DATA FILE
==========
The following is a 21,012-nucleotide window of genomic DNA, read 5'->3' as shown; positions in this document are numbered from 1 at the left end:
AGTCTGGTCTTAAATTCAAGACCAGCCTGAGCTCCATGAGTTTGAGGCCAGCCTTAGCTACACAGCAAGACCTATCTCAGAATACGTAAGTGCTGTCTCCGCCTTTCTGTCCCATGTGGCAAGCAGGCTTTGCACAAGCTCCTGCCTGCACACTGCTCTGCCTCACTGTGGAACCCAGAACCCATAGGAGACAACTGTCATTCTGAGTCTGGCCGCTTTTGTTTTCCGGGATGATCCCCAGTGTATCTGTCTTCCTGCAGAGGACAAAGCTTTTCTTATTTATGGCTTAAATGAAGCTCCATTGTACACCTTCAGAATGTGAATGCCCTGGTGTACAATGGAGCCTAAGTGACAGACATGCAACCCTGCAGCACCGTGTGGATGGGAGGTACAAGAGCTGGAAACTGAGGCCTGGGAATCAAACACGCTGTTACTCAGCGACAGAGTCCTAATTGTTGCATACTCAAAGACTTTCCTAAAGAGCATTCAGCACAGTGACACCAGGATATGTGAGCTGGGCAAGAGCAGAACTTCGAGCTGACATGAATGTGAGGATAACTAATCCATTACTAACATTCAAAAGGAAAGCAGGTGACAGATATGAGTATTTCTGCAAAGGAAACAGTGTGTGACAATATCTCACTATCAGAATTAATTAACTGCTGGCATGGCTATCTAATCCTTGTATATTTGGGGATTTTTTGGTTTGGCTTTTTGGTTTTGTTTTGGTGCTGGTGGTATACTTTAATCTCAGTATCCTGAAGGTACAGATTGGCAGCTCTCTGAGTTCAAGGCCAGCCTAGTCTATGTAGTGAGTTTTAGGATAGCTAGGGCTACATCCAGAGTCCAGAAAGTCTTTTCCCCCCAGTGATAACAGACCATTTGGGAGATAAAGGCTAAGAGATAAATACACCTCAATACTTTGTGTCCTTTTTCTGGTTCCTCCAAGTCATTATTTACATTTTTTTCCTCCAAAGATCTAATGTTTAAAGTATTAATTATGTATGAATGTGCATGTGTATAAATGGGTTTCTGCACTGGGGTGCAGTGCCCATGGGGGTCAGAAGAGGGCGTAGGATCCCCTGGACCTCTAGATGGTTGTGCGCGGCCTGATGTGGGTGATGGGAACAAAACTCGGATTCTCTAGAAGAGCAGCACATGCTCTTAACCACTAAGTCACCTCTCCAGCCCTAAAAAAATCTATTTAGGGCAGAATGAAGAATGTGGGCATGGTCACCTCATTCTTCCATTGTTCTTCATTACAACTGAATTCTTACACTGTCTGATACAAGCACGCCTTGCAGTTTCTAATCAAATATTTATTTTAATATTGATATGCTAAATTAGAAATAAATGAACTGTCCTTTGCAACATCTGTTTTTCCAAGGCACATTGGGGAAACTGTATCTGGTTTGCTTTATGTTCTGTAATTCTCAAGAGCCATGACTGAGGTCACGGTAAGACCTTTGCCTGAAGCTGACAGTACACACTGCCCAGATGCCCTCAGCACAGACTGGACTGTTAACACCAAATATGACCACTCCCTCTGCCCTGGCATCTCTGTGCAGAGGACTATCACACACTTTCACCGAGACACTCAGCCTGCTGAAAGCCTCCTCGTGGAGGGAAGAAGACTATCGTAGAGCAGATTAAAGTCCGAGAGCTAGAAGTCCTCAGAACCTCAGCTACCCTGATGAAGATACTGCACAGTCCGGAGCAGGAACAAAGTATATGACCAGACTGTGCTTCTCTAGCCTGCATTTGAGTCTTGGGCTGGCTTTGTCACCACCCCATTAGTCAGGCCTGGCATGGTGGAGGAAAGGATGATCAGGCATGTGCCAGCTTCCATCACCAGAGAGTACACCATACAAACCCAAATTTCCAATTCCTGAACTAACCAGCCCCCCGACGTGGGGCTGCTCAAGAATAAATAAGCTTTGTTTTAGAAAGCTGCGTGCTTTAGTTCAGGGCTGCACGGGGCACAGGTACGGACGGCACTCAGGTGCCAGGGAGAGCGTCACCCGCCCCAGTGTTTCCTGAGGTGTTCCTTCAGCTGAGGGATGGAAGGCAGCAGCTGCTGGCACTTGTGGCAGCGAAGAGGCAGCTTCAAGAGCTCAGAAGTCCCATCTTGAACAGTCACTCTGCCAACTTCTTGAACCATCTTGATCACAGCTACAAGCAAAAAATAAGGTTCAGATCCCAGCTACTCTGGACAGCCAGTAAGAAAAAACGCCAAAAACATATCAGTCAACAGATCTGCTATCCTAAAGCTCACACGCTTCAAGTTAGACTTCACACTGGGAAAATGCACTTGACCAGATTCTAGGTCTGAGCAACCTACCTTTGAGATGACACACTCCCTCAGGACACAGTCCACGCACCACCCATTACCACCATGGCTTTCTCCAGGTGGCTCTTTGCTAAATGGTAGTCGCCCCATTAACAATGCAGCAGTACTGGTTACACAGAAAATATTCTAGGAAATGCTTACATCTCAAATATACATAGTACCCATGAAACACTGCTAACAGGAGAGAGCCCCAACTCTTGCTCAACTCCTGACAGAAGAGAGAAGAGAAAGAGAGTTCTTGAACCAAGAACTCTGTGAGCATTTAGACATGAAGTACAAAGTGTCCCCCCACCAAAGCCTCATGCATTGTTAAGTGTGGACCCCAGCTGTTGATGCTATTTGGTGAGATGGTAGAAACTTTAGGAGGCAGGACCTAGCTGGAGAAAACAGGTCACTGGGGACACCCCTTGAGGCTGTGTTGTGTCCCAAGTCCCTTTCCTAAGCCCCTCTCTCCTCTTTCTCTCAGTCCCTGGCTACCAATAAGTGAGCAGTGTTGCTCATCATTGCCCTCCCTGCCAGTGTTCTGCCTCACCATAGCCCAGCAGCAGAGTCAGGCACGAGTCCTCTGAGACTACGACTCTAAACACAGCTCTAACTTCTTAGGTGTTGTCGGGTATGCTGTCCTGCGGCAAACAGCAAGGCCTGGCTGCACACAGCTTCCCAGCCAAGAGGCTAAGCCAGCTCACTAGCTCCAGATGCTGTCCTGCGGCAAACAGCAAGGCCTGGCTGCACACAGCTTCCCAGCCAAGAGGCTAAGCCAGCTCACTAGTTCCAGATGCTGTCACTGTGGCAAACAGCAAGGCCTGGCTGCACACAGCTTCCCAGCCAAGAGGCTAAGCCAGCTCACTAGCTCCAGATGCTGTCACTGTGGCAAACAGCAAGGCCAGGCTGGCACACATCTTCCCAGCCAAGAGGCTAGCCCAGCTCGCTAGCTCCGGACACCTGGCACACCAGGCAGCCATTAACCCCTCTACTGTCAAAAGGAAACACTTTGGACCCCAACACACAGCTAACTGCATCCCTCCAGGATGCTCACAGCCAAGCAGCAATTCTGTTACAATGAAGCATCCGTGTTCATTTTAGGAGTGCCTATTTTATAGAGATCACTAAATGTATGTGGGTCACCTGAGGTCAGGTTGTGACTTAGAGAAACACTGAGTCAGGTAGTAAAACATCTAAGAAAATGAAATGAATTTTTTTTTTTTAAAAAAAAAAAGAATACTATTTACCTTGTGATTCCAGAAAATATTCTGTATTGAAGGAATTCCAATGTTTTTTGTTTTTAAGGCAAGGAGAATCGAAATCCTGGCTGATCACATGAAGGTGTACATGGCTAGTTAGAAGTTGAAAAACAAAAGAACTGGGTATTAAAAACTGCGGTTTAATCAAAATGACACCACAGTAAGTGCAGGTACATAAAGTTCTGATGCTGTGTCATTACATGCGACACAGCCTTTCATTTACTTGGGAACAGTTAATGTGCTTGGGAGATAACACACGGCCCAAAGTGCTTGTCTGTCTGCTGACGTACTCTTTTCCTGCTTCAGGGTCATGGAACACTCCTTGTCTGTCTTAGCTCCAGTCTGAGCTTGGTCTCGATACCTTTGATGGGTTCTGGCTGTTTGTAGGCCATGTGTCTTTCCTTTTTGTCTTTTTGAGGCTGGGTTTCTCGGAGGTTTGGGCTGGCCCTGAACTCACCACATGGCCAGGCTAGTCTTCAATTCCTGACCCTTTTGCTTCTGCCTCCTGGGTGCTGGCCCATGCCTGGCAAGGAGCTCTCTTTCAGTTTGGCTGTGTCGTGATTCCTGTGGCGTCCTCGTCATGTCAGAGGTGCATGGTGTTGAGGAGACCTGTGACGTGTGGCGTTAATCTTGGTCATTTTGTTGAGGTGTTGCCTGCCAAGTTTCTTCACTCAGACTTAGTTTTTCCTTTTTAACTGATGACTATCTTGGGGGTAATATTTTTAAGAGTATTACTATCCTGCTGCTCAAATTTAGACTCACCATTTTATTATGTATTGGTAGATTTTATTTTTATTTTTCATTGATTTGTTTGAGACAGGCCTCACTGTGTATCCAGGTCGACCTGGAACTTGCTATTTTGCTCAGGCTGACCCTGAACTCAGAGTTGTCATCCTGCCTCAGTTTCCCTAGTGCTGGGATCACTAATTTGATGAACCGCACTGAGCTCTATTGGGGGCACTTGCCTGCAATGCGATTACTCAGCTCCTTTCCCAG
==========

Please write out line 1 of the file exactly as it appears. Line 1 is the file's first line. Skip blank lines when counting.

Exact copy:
The following is a 21,012-nucleotide window of genomic DNA, read 5'->3' as shown; positions in this document are numbered from 1 at the left end: